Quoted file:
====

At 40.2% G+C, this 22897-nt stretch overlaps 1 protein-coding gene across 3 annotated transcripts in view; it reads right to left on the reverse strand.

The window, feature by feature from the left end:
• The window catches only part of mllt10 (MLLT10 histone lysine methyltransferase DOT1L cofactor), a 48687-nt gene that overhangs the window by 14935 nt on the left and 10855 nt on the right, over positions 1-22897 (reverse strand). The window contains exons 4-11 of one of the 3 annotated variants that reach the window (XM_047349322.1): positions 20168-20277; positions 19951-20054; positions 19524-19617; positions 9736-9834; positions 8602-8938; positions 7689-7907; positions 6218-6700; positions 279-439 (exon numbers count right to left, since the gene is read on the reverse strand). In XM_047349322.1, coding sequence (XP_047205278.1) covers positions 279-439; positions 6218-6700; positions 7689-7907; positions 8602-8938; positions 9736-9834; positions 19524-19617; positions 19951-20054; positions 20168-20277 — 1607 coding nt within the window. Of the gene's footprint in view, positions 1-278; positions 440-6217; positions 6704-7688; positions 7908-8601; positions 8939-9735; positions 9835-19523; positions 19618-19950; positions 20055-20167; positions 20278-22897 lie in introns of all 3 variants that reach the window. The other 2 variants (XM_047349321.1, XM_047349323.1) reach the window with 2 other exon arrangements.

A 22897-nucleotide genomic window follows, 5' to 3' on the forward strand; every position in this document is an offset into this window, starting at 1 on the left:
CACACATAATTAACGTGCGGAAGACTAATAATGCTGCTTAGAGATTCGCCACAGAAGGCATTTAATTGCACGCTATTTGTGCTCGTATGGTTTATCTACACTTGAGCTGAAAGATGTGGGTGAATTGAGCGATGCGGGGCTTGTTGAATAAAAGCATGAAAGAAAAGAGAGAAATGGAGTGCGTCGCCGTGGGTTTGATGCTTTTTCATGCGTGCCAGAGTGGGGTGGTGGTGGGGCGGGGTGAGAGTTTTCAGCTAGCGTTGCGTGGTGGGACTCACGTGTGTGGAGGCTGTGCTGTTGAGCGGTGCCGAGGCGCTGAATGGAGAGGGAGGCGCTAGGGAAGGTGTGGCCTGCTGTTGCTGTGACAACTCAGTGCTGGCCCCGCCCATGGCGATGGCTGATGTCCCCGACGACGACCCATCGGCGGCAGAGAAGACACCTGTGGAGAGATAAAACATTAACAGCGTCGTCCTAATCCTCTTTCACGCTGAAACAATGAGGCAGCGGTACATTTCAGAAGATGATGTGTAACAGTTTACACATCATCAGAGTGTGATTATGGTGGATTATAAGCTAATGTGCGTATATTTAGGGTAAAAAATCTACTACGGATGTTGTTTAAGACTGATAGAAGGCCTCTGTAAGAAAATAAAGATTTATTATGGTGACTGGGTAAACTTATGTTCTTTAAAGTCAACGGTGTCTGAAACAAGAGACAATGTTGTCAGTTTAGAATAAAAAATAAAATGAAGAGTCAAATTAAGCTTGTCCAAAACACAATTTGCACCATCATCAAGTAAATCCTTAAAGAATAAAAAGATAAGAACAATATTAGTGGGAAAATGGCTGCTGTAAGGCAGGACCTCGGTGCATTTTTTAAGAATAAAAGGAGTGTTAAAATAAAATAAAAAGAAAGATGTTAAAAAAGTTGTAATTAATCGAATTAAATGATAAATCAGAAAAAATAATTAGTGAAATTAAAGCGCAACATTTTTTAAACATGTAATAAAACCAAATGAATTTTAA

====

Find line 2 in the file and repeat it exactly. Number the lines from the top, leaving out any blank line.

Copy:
The window, feature by feature from the left end: